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Lyme disease patients can develop gastrointestinal issues from the prolonged use of antibiotics and the infection itself. 

When patients consider taking long-term antibiotics for persistent Lyme disease, they need to weigh risks and benefits of treatment. Gastrointestinal risks can include the possibility of a C.diff infection, or candida overgrowth, which is a yeast infection that occurs not just in typical places you imagine but also in the gut. A good Lyme Literate Medical Doctor (LLMD) will put a patient on probiotics and a specific diet to mediate these risks, or may decide to go the intravenous route to take pressure off the gut.

Medication is not the only way that the gut can be impacted by Lyme disease; the infection itself can cause gastrointestinal issues. In his book How Can I Get Better? An Action Plan for Treating Resistant Lyme & Chronic Disease, Richard I. Horowitz, MD notes that Lyme and co-infections can cause inflammation leading to issues such as abdominal pain, nausea, gas, bloating, constipation, diarrhea, or reflux disease, with occasional vomiting. He writes, “…a review of gastrointestinal and liver problems associated with tick-borne diseases found that in 5 percent to 23 percent of those with early Lyme borreliosis, patients presented with varied gastrointestinal symptoms, such as nausea, vomiting, abdominal pain, anorexia with loss of appetite, and hepatitis, and some even had symptoms of an enlarged spleen and liver.”[i] And that’s just in early Lyme—in later stages of the disease, spirochetes (Lyme bacteria) can burrow deeper into the gastrointestinal tract, causing more damage. Other tick-borne diseases can also cause their own gastrointestinal issues, often overlapping with Lyme symptoms when the patient is co-infected.

Because every case of tick-borne illness is different, some Lyme patients may not experience any gastrointestinal symptoms. When I was at my sickest with Lyme disease, babesiosis, ehrlichiosis, possible bartonella, and chronic active Epstein-Barr virus, I used to joke, “Well, at least my stomach feels okay.” Because I wasn’t experiencing abdominal pain or vomiting, I figured my stomach was the one part of my body that had gotten off easy.

In fact, many of the symptoms I experienced in other parts of my body, including joint and muscle pain, migraine headaches, fever, and fatigue, were directly related to weakness in my gut caused by disease. Unbeknownst to many people—myself included before I got sick—the gut is a major player in the immune system. Dr. Horowitz writes that the “GI tract houses 80 percent of our immune system and 70 percent of our lymphocytes, making it the first line of defense against infections.” He goes on to explain that “…the gut can hold as many as 100 trillion microbes, referred to as the microbiome.” The bacteria in each person’s unique microbiome “help to supply essential vitamins; fight dangerous pathogens; keep the immune system in balance and modulate autoimmune disease (like MS and rheumatoid arthritis); modulate hormones, appetite, weight, glucose metabolism, and diabetes; modulate cardiovascular risk, neurological and psychiatric diseases (like Parkinson’s and schizophrenia); affect epigenetics, modulate cancer risk and affect inflammatory reactions in the body, including allergies, asthma, Crohn’s disease, and colitis.”i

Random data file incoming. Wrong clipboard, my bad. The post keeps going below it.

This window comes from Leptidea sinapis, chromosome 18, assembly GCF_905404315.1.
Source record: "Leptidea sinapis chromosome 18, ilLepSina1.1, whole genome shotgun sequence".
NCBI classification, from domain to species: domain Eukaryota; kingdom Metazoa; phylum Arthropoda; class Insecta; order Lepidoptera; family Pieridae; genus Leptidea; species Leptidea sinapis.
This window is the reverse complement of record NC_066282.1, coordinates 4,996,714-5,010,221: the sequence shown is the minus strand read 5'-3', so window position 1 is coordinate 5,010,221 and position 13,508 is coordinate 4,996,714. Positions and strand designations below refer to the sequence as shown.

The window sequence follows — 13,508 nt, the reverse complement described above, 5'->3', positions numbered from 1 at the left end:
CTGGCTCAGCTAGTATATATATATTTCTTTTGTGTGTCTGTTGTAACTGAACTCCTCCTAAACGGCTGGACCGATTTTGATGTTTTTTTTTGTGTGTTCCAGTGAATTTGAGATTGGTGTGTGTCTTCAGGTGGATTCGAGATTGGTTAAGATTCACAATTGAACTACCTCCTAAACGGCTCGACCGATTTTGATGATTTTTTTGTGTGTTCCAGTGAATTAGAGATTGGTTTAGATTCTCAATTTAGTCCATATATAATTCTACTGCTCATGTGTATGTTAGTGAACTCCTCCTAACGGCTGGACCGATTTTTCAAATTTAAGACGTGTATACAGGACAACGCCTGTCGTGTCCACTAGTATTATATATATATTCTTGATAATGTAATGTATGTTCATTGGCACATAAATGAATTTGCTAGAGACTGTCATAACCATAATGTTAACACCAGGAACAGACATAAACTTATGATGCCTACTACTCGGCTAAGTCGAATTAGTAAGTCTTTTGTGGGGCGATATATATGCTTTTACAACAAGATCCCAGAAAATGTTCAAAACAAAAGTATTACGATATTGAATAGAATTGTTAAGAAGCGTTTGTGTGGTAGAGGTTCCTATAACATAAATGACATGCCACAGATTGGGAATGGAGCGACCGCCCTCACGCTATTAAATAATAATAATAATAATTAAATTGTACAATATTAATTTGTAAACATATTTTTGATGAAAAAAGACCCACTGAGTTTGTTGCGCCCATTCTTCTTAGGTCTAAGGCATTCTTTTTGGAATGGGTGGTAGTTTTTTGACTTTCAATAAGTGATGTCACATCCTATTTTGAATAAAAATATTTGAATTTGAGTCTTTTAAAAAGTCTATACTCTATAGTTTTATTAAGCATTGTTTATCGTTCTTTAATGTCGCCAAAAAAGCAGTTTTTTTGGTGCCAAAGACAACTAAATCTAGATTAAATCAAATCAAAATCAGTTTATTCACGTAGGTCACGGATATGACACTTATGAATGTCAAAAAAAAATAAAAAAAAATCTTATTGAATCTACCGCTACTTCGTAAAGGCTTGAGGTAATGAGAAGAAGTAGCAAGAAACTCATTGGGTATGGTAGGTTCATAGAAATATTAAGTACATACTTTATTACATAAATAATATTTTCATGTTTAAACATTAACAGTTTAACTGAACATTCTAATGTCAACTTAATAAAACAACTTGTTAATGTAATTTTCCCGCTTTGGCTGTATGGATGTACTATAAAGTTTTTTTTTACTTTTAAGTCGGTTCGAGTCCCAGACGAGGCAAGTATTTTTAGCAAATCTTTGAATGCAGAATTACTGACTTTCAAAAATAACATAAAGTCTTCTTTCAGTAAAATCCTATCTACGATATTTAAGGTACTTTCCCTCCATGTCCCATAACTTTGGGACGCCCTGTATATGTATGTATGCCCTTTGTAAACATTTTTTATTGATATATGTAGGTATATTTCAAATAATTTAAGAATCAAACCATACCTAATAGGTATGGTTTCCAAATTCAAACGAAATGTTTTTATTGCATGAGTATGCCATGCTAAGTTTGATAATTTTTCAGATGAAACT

An imbalanced microbiome can lead to intestinal permeability, commonly called “leaky gut syndrome.” This can allow toxins pass into the gut, causing inflammation and changes in flora; it’s similar to what happens when the blood-brain barrier is compromised. A 2020 study done by researchers at Johns Hopkins University School of Medicine, Northeastern University, and University of California San Diego found that the gut microbiome of post treatment Lyme disease patients was distinctly different than the gut microbiome of healthy subjects.

Whether Lyme patients experience gastrointestinal symptoms or not, their microbiome is impacted by their infection(s), their medications, and their diet. A weakened microbiome means a weakened ability to heal. As Lyme patients, we can help strengthen our microbiome by taking probiotics to replace good bacteria that are killed by antibiotics (some patients also take an anti-fungal medication, which can have anti-spirochetal effects, too), and by sticking to “The Lyme Diet.” Gluten and sugar are particular menaces to the microbiome, and your doctor may also recommend other dietary changes or nutritional supplements to help you maintain gut health. As I’ve come to learn, it is central to overall health!


[i] Horowitz, Richard I., MD. How Can I Get Better? An Action Plan for Treating Resistant Lyme & Chronic Disease. New York: St. Martin’s Griffin, 2017 (327, 328-9).

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Jennifer Crystal


Opinions expressed by contributors are their own. Jennifer Crystal is a writer and educator in Boston. Her work has appeared in local and national publications including Harvard Health Publishing and The Boston Globe. As a GLA columnist for over six years, her work on GLA.org has received mention in publications such as The New Yorker, weatherchannel.com, CQ Researcher, and ProHealth.com. Jennifer is a patient advocate who has dealt with chronic illness, including Lyme and other tick-borne infections. Her memoir, One Tick Stopped the Clock, is forthcoming from Legacy Book Press in September 2024. Ten percent of proceeds from the book will go to Global Lyme Alliance. Contact her via email below.

Email: lymewarriorjennifercrystal@gmail.com